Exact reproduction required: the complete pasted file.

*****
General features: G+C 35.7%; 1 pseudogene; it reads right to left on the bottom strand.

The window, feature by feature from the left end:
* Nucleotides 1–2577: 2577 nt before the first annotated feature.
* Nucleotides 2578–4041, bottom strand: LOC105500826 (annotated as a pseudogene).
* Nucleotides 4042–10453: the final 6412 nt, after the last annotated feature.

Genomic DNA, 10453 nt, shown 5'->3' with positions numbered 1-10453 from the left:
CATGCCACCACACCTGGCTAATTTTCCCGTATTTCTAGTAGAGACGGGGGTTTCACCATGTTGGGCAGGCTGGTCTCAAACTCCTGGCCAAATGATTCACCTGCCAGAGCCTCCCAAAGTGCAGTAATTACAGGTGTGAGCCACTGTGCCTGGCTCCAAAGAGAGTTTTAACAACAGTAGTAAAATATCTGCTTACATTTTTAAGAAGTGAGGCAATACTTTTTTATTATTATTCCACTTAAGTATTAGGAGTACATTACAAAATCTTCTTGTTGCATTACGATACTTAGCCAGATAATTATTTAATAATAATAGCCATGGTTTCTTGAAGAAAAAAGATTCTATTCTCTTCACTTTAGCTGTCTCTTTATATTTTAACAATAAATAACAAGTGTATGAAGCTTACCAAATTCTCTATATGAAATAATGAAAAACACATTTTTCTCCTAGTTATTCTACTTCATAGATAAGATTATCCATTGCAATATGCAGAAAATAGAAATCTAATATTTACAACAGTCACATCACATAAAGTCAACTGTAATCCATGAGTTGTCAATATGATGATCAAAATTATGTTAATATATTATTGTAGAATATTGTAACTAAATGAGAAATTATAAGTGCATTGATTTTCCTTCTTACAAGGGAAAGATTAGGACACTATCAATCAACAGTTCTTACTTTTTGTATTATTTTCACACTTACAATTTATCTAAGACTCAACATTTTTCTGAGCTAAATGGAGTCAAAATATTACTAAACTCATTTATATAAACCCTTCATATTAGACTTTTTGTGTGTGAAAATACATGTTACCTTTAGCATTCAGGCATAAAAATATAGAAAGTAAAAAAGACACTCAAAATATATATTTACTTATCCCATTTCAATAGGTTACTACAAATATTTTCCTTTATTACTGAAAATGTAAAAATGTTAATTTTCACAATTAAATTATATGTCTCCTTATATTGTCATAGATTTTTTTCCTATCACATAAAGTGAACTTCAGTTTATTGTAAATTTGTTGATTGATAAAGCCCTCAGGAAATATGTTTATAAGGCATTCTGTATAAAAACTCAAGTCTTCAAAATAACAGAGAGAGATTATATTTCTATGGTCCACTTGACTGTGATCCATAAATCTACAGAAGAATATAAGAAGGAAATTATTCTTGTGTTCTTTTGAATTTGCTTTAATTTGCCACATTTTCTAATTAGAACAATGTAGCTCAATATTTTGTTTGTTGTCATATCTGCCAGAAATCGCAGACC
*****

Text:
General features: G+C 35.7%; 1 pseudogene; it reads right to left on the bottom strand.

The window, feature by feature from the left end:
* Nucleotides 1–2577: 2577 nt before the first annotated feature.
* Nucleotides 2578–4041, bottom strand: LOC105500826 (annotated as a pseudogene).
* Nucleotides 4042–10453: the final 6412 nt, after the last annotated feature.

Genomic DNA, 10453 nt, shown 5'->3' with positions numbered 1-10453 from the left:
CATGCCACCACACCTGGCTAATTTTCCCGTATTTCTAGTAGAGACGGGGGTTTCACCATGTTGGGCAGGCTGGTCTCAAACTCCTGGCCAAATGATTCACCTGCCAGAGCCTCCCAAAGTGCAGTAATTACAGGTGTGAGCCACTGTGCCTGGCTCCAAAGAGAGTTTTAACAACAGTAGTAAAATATCTGCTTACATTTTTAAGAAGTGAGGCAATACTTTTTTATTATTATTCCACTTAAGTATTAGGAGTACATTACAAAATCTTCTTGTTGCATTACGATACTTAGCCAGATAATTATTTAATAATAATAGCCATGGTTTCTTGAAGAAAAAAGATTCTATTCTCTTCACTTTAGCTGTCTCTTTATATTTTAACAATAAATAACAAGTGTATGAAGCTTACCAAATTCTCTATATGAAATAATGAAAAACACATTTTTCTCCTAGTTATTCTACTTCATAGATAAGATTATCCATTGCAATATGCAGAAAATAGAAATCTAATATTTACAACAGTCACATCACATAAAGTCAACTGTAATCCATGAGTTGTCAATATGATGATCAAAATTATGTTAATATATTATTGTAGAATATTGTAACTAAATGAGAAATTATAAGTGCATTGATTTTCCTTCTTACAAGGGAAAGATTAGGACACTATCAATCAACAGTTCTTACTTTTTGTATTATTTTCACACTTACAATTTATCTAAGACTCAACATTTTTCTGAGCTAAATGGAGTCAAAATATTACTAAACTCATTTATATAAACCCTTCATATTAGACTTTTTGTGTGTGAAAATACATGTTACCTTTAGCATTCAGGCATAAAAATATAGAAAGTAAAAAAGACACTCAAAATATATATTTACTTATCCCATTTCAATAGGTTACTACAAATATTTTCCTTTATTACTGAAAATGTAAAAATGTTAATTTTCACAATTAAATTATATGTCTCCTTATATTGTCATAGATTTTTTTCCTATCACATAAAGTGAACTTCAGTTTATTGTAAATTTGTTGATTGATAAAGCCCTCAGGAAATATGTTTATAAGGCATTCTGTATAAAAACTCAAGTCTTCAAAATAACAGAGAGAGATTATATTTCTATGGTCCACTTGACTGTGATCCATAAATCTACAGAAGAATATAAGAAGGAAATTATTCTTGTGTTCTTTTGAATTTGCTTTAATTTGCCACATTTTCTAATTAGAACAATGTAGCTCAATATTTTGTTTGTTGTCATATCTGCCAGAAATCGCAGACC